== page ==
This article is the second in a three-part series reporting from the village of Honitetu in Maluku, Indonesia.
When Sony Parakate sees a set of bamboo poles stood upright in the forest, with one stick dangling from the end of a crosshatch, he knows to steer clear. The distinctive structure indicates a place under customary taboo – and the stick is part of the traditional punishment for breaking it.
‘Sasi’ is the name of a customary resource management technique that enforces rotational harvesting in the province of Maluku, Indonesia. When an area of forest, or even a single tree, is under ‘sasi’, that means it is off-limits for harvesting until the one who set the ban comes to lift it.
The ancient technique ensures a sustainable supply of forest products like cacao, resin, coffee and fruit, by giving trees time to recover from harvest.
“In the old days, the punishment for breaking ‘sasi’ would be one strike with the stick for the first offense, 10 the next time, and 100 after that,” Sony says, with an air of legend.
But in most cases, it would seem, the symbol of the structure itself — along with fines issued by community leaders — is enough to deter people from doing the wrong thing.
‘Sasi’ taboos not only draw on the power of local myth and legend, but of organized religion, too. The technique has been adapted to Catholicism as the majority religion in the province of Maluku.
“There are different kinds of ‘sasi’ – ‘customary sasi’, ‘church sasi’,” says Latu Pieter, a former customary ‘King’ of Honitetu.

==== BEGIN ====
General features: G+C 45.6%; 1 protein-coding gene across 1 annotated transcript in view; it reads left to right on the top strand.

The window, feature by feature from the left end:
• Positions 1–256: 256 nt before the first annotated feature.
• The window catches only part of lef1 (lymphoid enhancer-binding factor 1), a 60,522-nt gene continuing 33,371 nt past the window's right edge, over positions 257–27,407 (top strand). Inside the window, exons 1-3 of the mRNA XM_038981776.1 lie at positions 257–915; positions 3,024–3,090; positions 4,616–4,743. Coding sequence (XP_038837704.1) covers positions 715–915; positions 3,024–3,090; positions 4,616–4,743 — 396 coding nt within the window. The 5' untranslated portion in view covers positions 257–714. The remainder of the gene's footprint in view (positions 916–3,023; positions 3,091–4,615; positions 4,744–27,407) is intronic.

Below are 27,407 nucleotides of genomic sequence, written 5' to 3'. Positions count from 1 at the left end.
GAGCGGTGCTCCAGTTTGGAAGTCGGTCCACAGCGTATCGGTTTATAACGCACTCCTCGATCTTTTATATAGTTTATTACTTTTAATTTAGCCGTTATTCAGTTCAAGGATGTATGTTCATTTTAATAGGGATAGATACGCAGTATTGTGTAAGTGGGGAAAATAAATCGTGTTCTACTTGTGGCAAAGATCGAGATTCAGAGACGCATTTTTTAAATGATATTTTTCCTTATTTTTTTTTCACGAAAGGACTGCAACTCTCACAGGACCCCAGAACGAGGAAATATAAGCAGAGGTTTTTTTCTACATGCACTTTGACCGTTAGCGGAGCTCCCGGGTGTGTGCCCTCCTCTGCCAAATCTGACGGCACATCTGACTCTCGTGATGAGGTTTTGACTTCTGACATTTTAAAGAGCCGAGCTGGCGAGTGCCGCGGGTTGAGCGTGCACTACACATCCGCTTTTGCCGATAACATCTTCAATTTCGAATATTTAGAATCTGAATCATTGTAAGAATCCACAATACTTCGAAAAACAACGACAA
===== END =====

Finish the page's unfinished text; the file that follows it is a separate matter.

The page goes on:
‘Church sasi’ carries the blessing of the local church and, for believers, the fear of God. To break ‘church sasi’ is to commit a sin, and stories abound of the mysterious misfortunes suffered by perpetrators as a consequence.
The hand-drawn signs carry a warning to stay away, marked with the sign of a crucifix. Sony and his neighbors demonstrate how a wooden sign is colored in with permanent marker, and nailed to a post or tree using a stone as a hammer.
“Those who break the ban are not punished by going to prison or anything like that, but they do receive a fine,” Pieter says.
The endurance of the ‘sasi’ tradition in Maluku is a testament to its effectiveness as a resource management technique. Adapting to changing legal conditions, landscapes and beliefs, it has maintained its power in the local imagination, as well as its results for sustainable forest management.
“We want to see if these customary systems can be integrated into formal systems, if not in terms of land ownership then at least the right for communities to manage and benefit from forests,” Liswanti says.
This research was supported by the European Commission, the Global Environment Facility, the International Fund for Agricultural Development (IFAD), and the United Nations Food and Agriculture Organization (FAO).
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